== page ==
Iceland is often studied by scientists because of its very small gene pool, which makes for some interesting genetic research. They’ve recently discovered the traces of Native American DNA and suspect that it comes from a Native woman brought back to Iceland by the Vikings circa 1000 AD – 500 years before Columbus paraded captured Native Americans through the streets of Spain.
Investigators discovered the genes could be traced to common ancestors in the south of Iceland, near the Vatnajˆkull glacier, in around 1710.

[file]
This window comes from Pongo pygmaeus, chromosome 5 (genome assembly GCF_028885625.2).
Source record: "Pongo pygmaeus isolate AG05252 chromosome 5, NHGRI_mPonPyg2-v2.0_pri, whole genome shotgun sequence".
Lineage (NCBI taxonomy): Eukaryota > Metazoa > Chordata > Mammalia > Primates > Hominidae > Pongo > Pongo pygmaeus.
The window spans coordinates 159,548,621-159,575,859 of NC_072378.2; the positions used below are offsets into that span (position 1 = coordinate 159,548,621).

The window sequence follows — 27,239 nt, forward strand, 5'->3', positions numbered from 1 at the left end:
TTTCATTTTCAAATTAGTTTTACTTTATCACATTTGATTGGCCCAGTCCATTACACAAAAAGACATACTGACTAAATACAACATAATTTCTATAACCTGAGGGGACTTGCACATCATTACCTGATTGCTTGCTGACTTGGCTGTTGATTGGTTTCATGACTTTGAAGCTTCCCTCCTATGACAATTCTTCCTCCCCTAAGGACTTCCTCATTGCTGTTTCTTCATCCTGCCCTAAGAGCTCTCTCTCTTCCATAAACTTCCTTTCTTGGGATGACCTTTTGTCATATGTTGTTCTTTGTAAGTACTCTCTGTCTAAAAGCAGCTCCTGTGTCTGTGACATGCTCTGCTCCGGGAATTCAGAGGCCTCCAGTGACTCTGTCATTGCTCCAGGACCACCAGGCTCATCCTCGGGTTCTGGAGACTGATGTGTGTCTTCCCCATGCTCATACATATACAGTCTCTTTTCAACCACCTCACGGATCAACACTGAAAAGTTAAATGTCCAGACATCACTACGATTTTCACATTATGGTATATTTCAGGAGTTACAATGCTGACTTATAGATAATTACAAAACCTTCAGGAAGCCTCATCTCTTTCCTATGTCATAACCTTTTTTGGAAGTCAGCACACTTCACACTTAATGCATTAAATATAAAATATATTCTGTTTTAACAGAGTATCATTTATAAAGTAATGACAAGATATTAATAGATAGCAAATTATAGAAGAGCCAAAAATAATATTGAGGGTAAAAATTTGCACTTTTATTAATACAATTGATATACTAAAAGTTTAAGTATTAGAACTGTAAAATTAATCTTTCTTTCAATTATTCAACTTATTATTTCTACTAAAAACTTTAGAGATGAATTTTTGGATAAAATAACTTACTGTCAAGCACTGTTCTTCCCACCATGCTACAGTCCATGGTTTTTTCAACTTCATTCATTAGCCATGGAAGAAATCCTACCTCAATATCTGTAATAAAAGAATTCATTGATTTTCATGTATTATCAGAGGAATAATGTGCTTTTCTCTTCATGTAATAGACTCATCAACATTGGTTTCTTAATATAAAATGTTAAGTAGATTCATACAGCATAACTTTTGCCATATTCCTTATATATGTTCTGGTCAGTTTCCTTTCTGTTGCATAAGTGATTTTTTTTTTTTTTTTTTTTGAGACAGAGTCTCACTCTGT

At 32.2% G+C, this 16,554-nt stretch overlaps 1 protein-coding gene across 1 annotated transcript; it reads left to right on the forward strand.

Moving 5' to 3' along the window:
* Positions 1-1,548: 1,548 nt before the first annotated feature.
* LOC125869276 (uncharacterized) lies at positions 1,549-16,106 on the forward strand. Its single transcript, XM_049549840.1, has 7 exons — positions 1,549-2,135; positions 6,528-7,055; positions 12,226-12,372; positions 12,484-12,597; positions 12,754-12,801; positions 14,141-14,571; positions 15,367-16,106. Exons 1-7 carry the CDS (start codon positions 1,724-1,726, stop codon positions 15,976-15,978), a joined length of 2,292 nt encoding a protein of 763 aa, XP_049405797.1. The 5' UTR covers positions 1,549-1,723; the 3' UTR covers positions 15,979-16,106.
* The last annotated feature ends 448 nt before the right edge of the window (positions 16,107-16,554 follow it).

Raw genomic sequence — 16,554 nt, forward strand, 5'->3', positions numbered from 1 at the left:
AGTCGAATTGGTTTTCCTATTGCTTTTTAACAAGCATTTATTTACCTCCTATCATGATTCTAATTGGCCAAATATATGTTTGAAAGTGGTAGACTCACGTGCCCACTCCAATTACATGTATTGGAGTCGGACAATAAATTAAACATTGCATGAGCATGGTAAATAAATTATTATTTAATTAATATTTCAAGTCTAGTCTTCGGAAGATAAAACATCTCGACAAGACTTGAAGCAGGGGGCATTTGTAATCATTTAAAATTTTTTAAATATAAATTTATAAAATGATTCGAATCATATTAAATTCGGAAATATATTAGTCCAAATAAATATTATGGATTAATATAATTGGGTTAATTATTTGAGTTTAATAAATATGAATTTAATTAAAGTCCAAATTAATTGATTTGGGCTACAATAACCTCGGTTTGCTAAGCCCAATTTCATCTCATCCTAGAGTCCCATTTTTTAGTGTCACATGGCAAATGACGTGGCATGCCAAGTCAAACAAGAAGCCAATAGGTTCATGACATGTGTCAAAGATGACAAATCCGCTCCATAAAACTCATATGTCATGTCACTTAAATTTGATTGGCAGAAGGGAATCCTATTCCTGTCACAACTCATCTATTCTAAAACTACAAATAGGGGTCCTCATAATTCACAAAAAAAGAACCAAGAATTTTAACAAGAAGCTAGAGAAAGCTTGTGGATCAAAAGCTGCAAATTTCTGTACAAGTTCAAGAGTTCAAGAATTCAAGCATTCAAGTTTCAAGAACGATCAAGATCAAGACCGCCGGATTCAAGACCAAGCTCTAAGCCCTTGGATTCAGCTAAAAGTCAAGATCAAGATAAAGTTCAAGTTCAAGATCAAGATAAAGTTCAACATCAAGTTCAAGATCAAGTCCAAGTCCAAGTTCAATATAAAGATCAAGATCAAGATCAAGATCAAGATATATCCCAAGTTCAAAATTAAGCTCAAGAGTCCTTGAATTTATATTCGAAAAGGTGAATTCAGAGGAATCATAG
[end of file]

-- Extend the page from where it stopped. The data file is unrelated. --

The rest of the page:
“As the island was practically isolated from the 10th century onwards, the most probable hypothesis is that these genes correspond to an Amerindian woman who was taken from America by the Vikings some time around the year 1000,” Carles Lalueza-Fox, of the Pompeu Fabra university in Spain, said.
Norse sagas suggest the Vikings discovered the Americas centuries before Columbus got there in 1492.
A Viking settlement at L’Anse aux Meadows, in the eastern Canadian region of Terranova, is thought to date to the 11th century.
By the way, in English ‘Terranova’ is pronounced ‘Newfoundland’. Check your facts, Guardian Newspaper…